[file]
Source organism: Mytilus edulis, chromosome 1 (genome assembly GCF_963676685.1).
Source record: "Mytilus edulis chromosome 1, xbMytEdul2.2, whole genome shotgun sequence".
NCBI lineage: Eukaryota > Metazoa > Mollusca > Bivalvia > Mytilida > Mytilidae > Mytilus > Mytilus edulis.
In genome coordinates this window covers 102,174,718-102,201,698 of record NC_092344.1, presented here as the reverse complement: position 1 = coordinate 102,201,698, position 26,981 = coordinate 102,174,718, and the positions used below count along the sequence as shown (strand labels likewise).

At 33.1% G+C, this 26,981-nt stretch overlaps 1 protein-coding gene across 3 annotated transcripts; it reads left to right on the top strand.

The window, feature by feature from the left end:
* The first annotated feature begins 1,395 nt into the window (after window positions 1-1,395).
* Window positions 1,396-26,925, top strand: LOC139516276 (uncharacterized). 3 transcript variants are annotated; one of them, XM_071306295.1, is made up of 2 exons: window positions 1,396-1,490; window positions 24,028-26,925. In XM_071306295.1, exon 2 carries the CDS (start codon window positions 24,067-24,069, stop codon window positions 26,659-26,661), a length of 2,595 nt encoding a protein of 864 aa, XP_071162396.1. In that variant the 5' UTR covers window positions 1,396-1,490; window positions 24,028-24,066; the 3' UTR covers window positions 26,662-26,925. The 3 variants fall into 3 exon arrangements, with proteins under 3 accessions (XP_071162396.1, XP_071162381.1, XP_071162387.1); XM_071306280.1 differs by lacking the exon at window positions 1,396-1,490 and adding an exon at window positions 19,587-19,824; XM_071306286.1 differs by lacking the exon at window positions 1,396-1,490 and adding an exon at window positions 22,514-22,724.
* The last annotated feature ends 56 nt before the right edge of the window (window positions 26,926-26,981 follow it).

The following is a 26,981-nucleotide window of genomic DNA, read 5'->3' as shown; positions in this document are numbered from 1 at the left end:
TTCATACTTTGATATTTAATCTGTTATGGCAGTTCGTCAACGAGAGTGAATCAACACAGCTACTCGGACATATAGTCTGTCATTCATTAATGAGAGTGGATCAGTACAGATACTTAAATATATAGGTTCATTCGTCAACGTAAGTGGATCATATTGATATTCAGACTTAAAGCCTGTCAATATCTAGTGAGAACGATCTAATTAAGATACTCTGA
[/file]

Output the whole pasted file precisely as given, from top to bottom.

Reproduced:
Source organism: Mytilus edulis, chromosome 1 (genome assembly GCF_963676685.1).
Source record: "Mytilus edulis chromosome 1, xbMytEdul2.2, whole genome shotgun sequence".
NCBI lineage: Eukaryota > Metazoa > Mollusca > Bivalvia > Mytilida > Mytilidae > Mytilus > Mytilus edulis.
In genome coordinates this window covers 102,174,718-102,201,698 of record NC_092344.1, presented here as the reverse complement: position 1 = coordinate 102,201,698, position 26,981 = coordinate 102,174,718, and the positions used below count along the sequence as shown (strand labels likewise).

At 33.1% G+C, this 26,981-nt stretch overlaps 1 protein-coding gene across 3 annotated transcripts; it reads left to right on the top strand.

The window, feature by feature from the left end:
* The first annotated feature begins 1,395 nt into the window (after window positions 1-1,395).
* Window positions 1,396-26,925, top strand: LOC139516276 (uncharacterized). 3 transcript variants are annotated; one of them, XM_071306295.1, is made up of 2 exons: window positions 1,396-1,490; window positions 24,028-26,925. In XM_071306295.1, exon 2 carries the CDS (start codon window positions 24,067-24,069, stop codon window positions 26,659-26,661), a length of 2,595 nt encoding a protein of 864 aa, XP_071162396.1. In that variant the 5' UTR covers window positions 1,396-1,490; window positions 24,028-24,066; the 3' UTR covers window positions 26,662-26,925. The 3 variants fall into 3 exon arrangements, with proteins under 3 accessions (XP_071162396.1, XP_071162381.1, XP_071162387.1); XM_071306280.1 differs by lacking the exon at window positions 1,396-1,490 and adding an exon at window positions 19,587-19,824; XM_071306286.1 differs by lacking the exon at window positions 1,396-1,490 and adding an exon at window positions 22,514-22,724.
* The last annotated feature ends 56 nt before the right edge of the window (window positions 26,926-26,981 follow it).

The following is a 26,981-nucleotide window of genomic DNA, read 5'->3' as shown; positions in this document are numbered from 1 at the left end:
TTCATACTTTGATATTTAATCTGTTATGGCAGTTCGTCAACGAGAGTGAATCAACACAGCTACTCGGACATATAGTCTGTCATTCATTAATGAGAGTGGATCAGTACAGATACTTAAATATATAGGTTCATTCGTCAACGTAAGTGGATCATATTGATATTCAGACTTAAAGCCTGTCAATATCTAGTGAGAACGATCTAATTAAGATACTCTGA